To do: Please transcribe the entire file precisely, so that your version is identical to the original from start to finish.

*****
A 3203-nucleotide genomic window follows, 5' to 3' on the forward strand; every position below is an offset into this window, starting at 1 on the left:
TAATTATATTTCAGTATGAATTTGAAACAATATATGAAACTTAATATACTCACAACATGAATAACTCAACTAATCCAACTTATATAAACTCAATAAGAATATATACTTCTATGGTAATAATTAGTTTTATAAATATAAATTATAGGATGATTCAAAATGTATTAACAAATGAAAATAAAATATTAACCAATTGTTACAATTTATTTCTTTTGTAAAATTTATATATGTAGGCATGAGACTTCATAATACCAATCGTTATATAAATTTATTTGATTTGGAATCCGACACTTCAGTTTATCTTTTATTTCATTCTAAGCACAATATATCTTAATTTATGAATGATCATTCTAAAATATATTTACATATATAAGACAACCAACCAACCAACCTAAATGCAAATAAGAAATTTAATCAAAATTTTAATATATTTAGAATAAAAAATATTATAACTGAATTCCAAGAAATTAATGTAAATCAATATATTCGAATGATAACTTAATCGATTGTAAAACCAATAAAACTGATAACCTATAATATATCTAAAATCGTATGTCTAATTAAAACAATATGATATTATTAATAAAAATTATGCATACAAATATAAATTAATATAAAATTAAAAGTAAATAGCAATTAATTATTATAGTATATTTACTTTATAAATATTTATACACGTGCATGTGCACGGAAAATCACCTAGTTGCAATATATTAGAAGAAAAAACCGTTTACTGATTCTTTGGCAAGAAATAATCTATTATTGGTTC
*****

A 3203-nucleotide genomic window follows, 5' to 3' on the forward strand; every position below is an offset into this window, starting at 1 on the left:
TAATTATATTTCAGTATGAATTTGAAACAATATATGAAACTTAATATACTCACAACATGAATAACTCAACTAATCCAACTTATATAAACTCAATAAGAATATATACTTCTATGGTAATAATTAGTTTTATAAATATAAATTATAGGATGATTCAAAATGTATTAACAAATGAAAATAAAATATTAACCAATTGTTACAATTTATTTCTTTTGTAAAATTTATATATGTAGGCATGAGACTTCATAATACCAATCGTTATATAAATTTATTTGATTTGGAATCCGACACTTCAGTTTATCTTTTATTTCATTCTAAGCACAATATATCTTAATTTATGAATGATCATTCTAAAATATATTTACATATATAAGACAACCAACCAACCAACCTAAATGCAAATAAGAAATTTAATCAAAATTTTAATATATTTAGAATAAAAAATATTATAACTGAATTCCAAGAAATTAATGTAAATCAATATATTCGAATGATAACTTAATCGATTGTAAAACCAATAAAACTGATAACCTATAATATATCTAAAATCGTATGTCTAATTAAAACAATATGATATTATTAATAAAAATTATGCATACAAATATAAATTAATATAAAATTAAAAGTAAATAGCAATTAATTATTATAGTATATTTACTTTATAAATATTTATACACGTGCATGTGCACGGAAAATCACCTAGTTGCAATATATTAGAAGAAAAAACCGTTTACTGATTCTTTGGCAAGAAATAATCTATTATTGGTTC